|Equivalent Series Resistance/ Mode Of Oscillation|
| Mode Of Oscillation:
A quartz crystal is designed to vibrate on its fundamental frequency or one of its overtones. Generally, fundamental frequencies up to 30 Mhz are attainable using standard crystal designs and processes. For frequencies above 30 Mhz, overtone modes are recommended. Fundamental mode crystals, at these frequencies, become more expensive because the quartz blank is extremely thin and subject to a higher rate of breakage during production. The ability to use the overtone crystal, instead of the fundamental, produces significant cost savings. As the frequency range is extended, the oscillation mode of the crystal changes to other overtones. Normal overtone modes are 3rd, 5th, 7th, and 9th and can be referred to as "multiples" of the fundamental frequency. As an example, a 60 Mhz 3rd overtone crystal would look like a 20 MHz crystal at it's fundamental. A 20 Mhz crystal can be made to oscillate at 3, 5, 7, etc times the fundamental frequency. A frequency of 60 Mhz is achieved by optimizing certain electrical parameters in an overtone oscillator circuit derived from a 20 Mhz crystal. Crystals in the range of 60-110MHz are generally 5th overtones, while crystals in the range of 110-175MHz generally are 7th overtones. Never attempt to use a fundamental mode crystal unit operating at an overtone frequency.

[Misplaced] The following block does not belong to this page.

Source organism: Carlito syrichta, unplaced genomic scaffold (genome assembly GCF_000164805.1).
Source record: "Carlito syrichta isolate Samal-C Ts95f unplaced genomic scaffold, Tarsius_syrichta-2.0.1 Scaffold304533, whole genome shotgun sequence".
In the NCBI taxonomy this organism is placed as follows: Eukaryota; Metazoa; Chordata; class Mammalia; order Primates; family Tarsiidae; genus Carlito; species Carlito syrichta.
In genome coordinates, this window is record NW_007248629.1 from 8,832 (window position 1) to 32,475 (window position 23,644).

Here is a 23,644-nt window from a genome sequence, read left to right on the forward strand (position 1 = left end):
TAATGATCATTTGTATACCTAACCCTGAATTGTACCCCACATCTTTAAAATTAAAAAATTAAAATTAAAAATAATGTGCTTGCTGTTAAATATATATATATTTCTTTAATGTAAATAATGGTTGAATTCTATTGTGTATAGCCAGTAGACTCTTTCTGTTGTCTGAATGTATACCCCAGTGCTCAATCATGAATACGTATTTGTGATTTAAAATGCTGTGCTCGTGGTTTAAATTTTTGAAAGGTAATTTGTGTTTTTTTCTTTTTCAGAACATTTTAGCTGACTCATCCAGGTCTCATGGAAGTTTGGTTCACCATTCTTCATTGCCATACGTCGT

Equivalent Series Resistance (ESR):
The equivalent series resistance is the resistive element (R1) of the quartz crystal equivalent circuit. (see Equivalent Circuit below) This resistance represents the equivalent impedance of the crystal at natural resonant frequency (series resonance) ESR is measured by a Crystal Impedance (CI) meter.
ESR values are generally stated as maximum values expressed in ohms. The ESR values vary with frequency, mode of operation, holder type, crystal plate size, electrode size, and mounting structure.
It is worth noting that the ESR value at a given frequency for an AT- strip crystal design is generally higher than that of the standard (round blank) design. This becomes more significant at lower frequencies. When transitioning from a series resonant through-hole HC-49/U type crystal to a smaller surface mount type utilizing an AT-strip crystal, some consideration may be given to the difference in the ESR values produced by different cuts.
The ESR becomes critical when resistance values reach a point were the oscillator circuit cannot adequately drive the crystal. Sluggish start-up or unwanted modes of operation may result.
The equivalent circuit (shown in Figure A) depicts electrical activity of a quartz crystal unit operating at its natural resonant frequency. The shunt capacitance (Co), represents the capacitance of the crystal electrodes plus the capacitance of the holder and leads. R1, C1, and L1 compose the "motional arm" of the crystal, and are referred to as the motional parameters. The motional inductance (L1) represents the vibrating mass of the crystal unit. The motional capacitance (C1) represents the elasticity of the quartz, and the resistance (R1), represents bulk losses occurring within the quartz.